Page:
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Furniture Studio

The Furniture Studio is a classic studio offering at the College of Built Environments.

The Furniture Studio has been sponsored by the Scan Design Foundation since 2014, when two outstanding and long-standing Seattle furniture traditions were brought together when the Scan Design Foundation funded the Furniture Studio in the UW Department of Architecture, as part of the Scan Design Distinguished Guest Studio series.

Furniture Studio

Learn about the 2020 studio offering

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Each year, students have the opportunity to design and fabricate their own pieces of furniture using the fabrication lab at Gould Hall. Students, many of whom have no furniture-making experience, are able to learn how to craft and design their pieces using tools in our wood and metal labs. Keeping in mind scale, costs, deadlines, and materials, students are expected to complete their furniture pieces within the quarter. The pace is quick, with students spending most of their free time outside of the studio and on weekends in the shop making mock-ups, sanding, and sketching out ideas.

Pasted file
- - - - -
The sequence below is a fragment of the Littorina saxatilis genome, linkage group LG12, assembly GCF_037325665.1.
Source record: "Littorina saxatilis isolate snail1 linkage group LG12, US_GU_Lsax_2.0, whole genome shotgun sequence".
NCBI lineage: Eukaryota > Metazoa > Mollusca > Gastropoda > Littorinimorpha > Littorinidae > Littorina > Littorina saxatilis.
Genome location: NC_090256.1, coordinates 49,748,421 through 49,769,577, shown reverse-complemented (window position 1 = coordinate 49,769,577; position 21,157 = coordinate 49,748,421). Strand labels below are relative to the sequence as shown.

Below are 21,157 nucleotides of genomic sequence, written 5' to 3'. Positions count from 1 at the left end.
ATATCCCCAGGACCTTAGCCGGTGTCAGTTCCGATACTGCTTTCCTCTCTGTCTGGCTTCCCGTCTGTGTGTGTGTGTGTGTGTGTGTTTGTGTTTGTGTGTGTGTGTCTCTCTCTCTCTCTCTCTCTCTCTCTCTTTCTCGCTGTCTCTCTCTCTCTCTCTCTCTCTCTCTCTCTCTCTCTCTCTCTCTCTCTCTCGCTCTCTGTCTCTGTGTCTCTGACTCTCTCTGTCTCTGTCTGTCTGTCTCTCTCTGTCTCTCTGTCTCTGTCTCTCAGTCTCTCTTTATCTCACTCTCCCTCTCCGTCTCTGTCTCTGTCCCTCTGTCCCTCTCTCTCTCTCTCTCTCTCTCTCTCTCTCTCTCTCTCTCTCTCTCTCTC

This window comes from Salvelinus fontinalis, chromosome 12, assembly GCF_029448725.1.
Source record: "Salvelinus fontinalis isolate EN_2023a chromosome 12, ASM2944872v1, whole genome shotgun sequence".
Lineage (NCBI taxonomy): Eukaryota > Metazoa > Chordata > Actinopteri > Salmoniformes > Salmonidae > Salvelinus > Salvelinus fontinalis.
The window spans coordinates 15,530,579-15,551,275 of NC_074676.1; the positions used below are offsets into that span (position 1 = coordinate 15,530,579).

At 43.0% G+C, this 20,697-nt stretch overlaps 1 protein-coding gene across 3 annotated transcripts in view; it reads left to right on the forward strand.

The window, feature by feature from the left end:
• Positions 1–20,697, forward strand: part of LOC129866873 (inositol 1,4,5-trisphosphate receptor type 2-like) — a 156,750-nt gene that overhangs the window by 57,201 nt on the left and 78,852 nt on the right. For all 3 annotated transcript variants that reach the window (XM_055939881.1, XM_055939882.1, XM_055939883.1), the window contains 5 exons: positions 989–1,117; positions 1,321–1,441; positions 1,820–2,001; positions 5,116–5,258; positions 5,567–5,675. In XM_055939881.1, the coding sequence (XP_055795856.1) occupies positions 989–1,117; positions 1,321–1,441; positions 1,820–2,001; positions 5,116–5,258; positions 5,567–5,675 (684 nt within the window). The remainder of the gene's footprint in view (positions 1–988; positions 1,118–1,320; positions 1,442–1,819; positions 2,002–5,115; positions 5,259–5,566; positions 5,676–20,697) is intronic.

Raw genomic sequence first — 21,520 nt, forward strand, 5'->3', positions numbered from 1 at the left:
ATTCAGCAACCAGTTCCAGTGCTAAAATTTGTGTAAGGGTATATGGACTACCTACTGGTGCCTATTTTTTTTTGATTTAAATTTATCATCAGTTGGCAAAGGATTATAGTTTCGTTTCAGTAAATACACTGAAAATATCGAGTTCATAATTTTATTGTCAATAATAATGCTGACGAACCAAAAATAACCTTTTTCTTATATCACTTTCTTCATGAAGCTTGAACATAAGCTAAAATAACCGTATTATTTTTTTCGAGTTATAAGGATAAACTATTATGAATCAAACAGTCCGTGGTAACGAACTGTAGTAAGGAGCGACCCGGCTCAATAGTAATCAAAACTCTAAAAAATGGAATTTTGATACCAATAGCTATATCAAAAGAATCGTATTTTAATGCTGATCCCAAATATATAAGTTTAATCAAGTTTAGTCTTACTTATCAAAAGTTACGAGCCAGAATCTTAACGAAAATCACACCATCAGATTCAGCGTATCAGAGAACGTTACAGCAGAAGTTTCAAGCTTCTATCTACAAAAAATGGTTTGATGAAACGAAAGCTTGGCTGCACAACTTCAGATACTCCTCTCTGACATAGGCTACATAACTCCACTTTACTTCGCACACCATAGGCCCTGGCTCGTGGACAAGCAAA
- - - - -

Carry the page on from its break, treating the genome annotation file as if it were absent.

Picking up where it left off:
The approach to the studio is based on the “Studio Furniture” movement in the United States, where individuals with small shops design and build one-of-a-kind or limited production furniture pieces. 

Furniture studio fit perfectly into the MLA sequence. It complimented the work I was doing in Materials Craft and Construction and helped me understand both assemblies and materials more deeply. It’s so rare to have a full design-build experience in school, especially on a design that is all your own, and it was incredibly gratifying to experience the entire design process in a microcosm of a single piece of landscape furniture.

During the Autumn quarter of 2020, the Furniture Studio, a legacy of the Architecture department, was offered to Landscape Architecture students for the first time. While the focus on craft and material remained constant, the context of the work provided a different scale and scope not commonly found in the Landscape Architecture department, as well as opening up dialogue for interdisciplinary exploration at an object level.